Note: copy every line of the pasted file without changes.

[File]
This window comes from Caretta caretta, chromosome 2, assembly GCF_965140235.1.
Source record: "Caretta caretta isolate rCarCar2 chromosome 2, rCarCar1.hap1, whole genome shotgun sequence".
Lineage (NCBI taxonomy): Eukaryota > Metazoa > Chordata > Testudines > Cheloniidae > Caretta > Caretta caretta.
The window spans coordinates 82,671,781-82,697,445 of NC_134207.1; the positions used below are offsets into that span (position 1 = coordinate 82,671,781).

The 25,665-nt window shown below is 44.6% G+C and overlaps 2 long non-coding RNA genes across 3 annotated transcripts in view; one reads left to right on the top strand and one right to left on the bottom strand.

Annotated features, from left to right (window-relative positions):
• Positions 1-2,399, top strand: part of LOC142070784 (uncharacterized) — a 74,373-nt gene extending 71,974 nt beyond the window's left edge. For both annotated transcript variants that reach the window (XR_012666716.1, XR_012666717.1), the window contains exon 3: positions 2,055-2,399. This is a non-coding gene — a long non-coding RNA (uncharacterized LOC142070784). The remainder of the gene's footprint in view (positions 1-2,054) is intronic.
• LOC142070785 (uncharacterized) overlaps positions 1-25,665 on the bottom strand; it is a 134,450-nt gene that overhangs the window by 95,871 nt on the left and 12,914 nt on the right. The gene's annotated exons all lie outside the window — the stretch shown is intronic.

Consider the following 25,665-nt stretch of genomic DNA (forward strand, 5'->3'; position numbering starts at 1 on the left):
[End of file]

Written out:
This window comes from Caretta caretta, chromosome 2, assembly GCF_965140235.1.
Source record: "Caretta caretta isolate rCarCar2 chromosome 2, rCarCar1.hap1, whole genome shotgun sequence".
Lineage (NCBI taxonomy): Eukaryota > Metazoa > Chordata > Testudines > Cheloniidae > Caretta > Caretta caretta.
The window spans coordinates 82,671,781-82,697,445 of NC_134207.1; the positions used below are offsets into that span (position 1 = coordinate 82,671,781).

The 25,665-nt window shown below is 44.6% G+C and overlaps 2 long non-coding RNA genes across 3 annotated transcripts in view; one reads left to right on the top strand and one right to left on the bottom strand.

Annotated features, from left to right (window-relative positions):
• Positions 1-2,399, top strand: part of LOC142070784 (uncharacterized) — a 74,373-nt gene extending 71,974 nt beyond the window's left edge. For both annotated transcript variants that reach the window (XR_012666716.1, XR_012666717.1), the window contains exon 3: positions 2,055-2,399. This is a non-coding gene — a long non-coding RNA (uncharacterized LOC142070784). The remainder of the gene's footprint in view (positions 1-2,054) is intronic.
• LOC142070785 (uncharacterized) overlaps positions 1-25,665 on the bottom strand; it is a 134,450-nt gene that overhangs the window by 95,871 nt on the left and 12,914 nt on the right. The gene's annotated exons all lie outside the window — the stretch shown is intronic.

Consider the following 25,665-nt stretch of genomic DNA (forward strand, 5'->3'; position numbering starts at 1 on the left):